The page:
- Add Tomatoes and Seasonings, and Simmer. Stir in the tomatoes, parsley, and basil. Bring the sauce to a boil, and then reduce the heat to medium-low. Season with salt and pepper, and continue to cook for 25 minutes, or until the sauce has thickened. Taste the sauce for salt and pepper, adjusting as needed.
- Enjoy! Garnish with grated Pecorino Romano and more parsley, and serve over pasta, zucchini noodles, mashed potatoes, or whatever you like!
Tips for Success
To make this dish a success, try one or more of these easy tips! They’ll add even more richness and flavor to your basic Bolognese sauce recipe.
- Add Veal or Pork: Substitute veal or pork for part of the meat, or cook the veggies in bacon grease. You can also add pancetta to this sauce.
- Make It Creamy: Add a small amount of heavy whipping cream at the end, to give the sauce an indulgent finish.
- Slow Cook It: You can make this sauce in a slow cooker for a more tender, complex sauce flavor (cook on high for 3 hours, or on low for 6 hours).
To serve Bolognese sauce, it’s nice to have a wide, flat pasta. Tagliatelle, which is a type of flat egg pasta, is a traditional choice, but Bolognese is also great with fettuccine or even just spaghetti. For side dishes, it’s good to have something crunchy and maybe a little bit tangy. Here are some favorites:
- Garlic Bread: You can make a simple homemade garlic bread, or try these Easy Garlic Parmesan Breadsticks with Garlic Dipping Sauce!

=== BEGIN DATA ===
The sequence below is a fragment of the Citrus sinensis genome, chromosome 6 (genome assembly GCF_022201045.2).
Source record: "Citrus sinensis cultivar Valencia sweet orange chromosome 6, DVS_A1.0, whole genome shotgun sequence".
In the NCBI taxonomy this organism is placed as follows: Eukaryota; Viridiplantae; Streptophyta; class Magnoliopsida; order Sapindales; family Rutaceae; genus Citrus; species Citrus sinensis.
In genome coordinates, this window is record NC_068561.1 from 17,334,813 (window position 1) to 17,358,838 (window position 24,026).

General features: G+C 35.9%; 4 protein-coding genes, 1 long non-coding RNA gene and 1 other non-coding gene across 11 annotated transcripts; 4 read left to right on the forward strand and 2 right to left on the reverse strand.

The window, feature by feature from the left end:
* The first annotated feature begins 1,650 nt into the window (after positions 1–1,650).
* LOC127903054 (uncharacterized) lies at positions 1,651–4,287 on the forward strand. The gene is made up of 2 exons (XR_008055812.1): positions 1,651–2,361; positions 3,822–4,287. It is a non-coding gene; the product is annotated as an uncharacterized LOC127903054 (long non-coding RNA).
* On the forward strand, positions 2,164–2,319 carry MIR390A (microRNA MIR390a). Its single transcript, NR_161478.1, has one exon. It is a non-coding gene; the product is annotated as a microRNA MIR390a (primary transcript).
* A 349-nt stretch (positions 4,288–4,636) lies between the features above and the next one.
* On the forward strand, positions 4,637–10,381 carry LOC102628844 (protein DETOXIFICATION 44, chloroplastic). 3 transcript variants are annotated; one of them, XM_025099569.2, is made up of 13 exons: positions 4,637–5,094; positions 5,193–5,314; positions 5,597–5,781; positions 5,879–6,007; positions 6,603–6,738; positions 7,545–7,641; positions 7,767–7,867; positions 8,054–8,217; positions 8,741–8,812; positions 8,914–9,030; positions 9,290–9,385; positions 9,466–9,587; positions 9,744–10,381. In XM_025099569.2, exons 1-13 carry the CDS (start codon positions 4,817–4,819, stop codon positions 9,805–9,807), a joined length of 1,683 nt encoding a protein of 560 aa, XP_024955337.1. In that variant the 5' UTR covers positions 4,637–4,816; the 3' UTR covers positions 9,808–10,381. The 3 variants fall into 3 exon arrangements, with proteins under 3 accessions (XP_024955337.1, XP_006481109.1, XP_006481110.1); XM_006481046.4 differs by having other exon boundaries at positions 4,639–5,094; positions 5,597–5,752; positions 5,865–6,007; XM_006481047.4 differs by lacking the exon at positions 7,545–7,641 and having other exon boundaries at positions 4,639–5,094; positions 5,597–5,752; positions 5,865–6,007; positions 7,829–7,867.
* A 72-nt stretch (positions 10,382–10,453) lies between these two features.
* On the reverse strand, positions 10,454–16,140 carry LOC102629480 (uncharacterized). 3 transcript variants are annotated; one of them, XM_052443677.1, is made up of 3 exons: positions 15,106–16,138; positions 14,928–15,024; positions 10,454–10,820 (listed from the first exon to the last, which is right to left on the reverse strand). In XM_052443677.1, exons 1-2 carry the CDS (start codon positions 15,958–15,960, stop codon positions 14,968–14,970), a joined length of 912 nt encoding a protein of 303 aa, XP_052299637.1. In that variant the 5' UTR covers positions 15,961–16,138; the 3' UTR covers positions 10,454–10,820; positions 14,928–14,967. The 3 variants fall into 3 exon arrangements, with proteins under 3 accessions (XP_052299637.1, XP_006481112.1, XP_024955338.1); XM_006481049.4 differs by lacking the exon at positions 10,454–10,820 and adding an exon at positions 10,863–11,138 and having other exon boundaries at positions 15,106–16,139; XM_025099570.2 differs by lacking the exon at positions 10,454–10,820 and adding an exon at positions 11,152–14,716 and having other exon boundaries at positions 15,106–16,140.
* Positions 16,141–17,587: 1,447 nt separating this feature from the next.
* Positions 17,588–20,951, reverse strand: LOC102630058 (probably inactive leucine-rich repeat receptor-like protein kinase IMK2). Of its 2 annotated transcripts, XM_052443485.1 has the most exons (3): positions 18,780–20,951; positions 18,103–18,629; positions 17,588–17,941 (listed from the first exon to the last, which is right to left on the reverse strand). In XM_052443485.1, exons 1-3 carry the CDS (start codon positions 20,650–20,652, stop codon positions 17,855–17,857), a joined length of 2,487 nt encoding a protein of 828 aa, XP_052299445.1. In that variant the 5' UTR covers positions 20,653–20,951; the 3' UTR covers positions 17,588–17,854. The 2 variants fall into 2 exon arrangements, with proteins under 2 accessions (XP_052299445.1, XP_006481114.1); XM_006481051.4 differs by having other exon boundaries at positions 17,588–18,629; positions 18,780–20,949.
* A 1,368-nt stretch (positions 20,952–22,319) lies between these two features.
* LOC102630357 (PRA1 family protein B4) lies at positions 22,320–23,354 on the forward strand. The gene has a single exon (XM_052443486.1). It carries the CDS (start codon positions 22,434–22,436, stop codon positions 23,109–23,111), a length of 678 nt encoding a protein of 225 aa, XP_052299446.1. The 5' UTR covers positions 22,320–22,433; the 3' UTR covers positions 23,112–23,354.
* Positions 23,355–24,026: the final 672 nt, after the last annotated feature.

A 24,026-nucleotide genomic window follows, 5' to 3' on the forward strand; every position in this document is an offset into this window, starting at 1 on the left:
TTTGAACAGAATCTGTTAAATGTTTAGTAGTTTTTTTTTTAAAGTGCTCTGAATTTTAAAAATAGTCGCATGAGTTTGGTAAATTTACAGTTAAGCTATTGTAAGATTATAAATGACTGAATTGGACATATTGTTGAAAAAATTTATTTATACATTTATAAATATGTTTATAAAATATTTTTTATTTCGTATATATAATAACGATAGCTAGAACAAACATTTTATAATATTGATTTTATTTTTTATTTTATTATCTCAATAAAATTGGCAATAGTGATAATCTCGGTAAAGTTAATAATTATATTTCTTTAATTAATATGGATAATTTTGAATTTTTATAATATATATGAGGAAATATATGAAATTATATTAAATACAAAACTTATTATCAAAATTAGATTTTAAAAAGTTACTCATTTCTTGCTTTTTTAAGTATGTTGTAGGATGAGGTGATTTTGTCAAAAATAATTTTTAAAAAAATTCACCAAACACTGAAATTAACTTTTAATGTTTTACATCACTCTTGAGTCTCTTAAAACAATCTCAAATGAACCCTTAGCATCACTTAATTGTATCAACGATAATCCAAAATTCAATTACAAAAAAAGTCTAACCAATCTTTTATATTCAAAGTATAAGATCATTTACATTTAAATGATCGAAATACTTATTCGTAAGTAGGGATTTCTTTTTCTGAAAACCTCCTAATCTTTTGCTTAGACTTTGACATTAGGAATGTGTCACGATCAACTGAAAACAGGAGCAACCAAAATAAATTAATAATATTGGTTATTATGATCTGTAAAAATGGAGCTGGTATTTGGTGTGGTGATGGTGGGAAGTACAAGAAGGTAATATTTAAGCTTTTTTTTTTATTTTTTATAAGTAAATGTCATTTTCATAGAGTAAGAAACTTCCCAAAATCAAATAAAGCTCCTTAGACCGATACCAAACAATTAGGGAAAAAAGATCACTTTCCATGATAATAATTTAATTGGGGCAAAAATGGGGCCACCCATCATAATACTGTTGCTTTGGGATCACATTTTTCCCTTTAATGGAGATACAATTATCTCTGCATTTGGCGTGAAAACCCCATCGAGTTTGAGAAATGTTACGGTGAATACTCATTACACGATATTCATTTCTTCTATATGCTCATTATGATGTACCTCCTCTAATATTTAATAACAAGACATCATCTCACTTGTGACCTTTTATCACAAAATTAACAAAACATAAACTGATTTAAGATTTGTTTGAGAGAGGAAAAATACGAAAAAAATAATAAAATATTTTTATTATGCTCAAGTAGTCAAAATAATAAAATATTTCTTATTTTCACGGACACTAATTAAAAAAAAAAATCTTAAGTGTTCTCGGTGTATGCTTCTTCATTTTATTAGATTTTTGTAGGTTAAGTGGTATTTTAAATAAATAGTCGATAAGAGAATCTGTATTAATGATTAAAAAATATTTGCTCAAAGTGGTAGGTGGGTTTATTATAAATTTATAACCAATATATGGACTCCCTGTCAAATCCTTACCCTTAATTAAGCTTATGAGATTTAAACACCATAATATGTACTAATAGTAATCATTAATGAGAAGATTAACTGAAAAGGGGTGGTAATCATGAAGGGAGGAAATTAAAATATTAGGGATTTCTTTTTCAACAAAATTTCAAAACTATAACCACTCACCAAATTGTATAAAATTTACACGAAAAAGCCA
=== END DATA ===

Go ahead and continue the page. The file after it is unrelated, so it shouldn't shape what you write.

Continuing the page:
- Broccolini: This simple recipe for Garlic Broccolini is spiked with lemon for a fresh, green, and intensely flavorful side dish.
- Salad: An Avocado and Feta Kale Salad with Garlic Dijon Vinaigrette is sure to wake up those tastebuds! Plus, it’s packed with nutrients and fiber.
How to Store and Reheat Leftovers
Storing pasta sauce is super easy, and so is reheating it! Here’s how:
- To Refrigerate: Store in the fridge in an airtight container for up to 4 days.
- To Reheat: Reheat on low heat until piping hot all the way through, stirring occasionally.
Can I Freeze Bolognese Sauce?
- Yes, for up to 3 months. Pack the cooled sauce in freezer bags, and lay flat to freeze.
- Defrost the sauce in the fridge before reheating.
Homemade Bolognese Sauce
- 3 tablespoons olive oil
- 1 yellow onion chopped
- 4 cloves garlic pressed or minced
- 2 celery ribs diced
- 1 large carrot diced
- 1 pound ground chuck beef
- 1 can (28 ounces) crushed tomatoes
- ¼ cup chopped fresh parsley
- 8 fresh basil leaves chopped
- Salt and freshly ground black pepper to taste
- 1/4 cup freshly grated Pecorino Romano
- Heat olive oil in a large skillet or dutch oven set over medium heat.
- Add the onions to the hot oil and cook for 3 minutes.
- Stir in the garlic and cook for 1 more minute.
- Add celery and carrots; cook for 5 more minutes. Add more oil, if needed.
- Increase heat to high and add the ground beef; cook for 9 to 10 minutes, or until no longer pink, stirring frequently to break up the beef.
- Stir in the tomatoes, parsley, and basil; bring to a boil then reduce heat to medium low.
- Season with salt and pepper and continue to cook for 25 to 30 minutes, or until the sauce has thickened.
- Taste for salt and pepper; adjust accordingly.
- Garnish with grated pecorino romano and parsley.
- Serve over zoodles, pappardelle, spaghetti, etc…
Nutritional info is an estimate and provided as courtesy. Values may vary according to the ingredients and tools used. Please use your preferred nutritional calculator for more detailed info.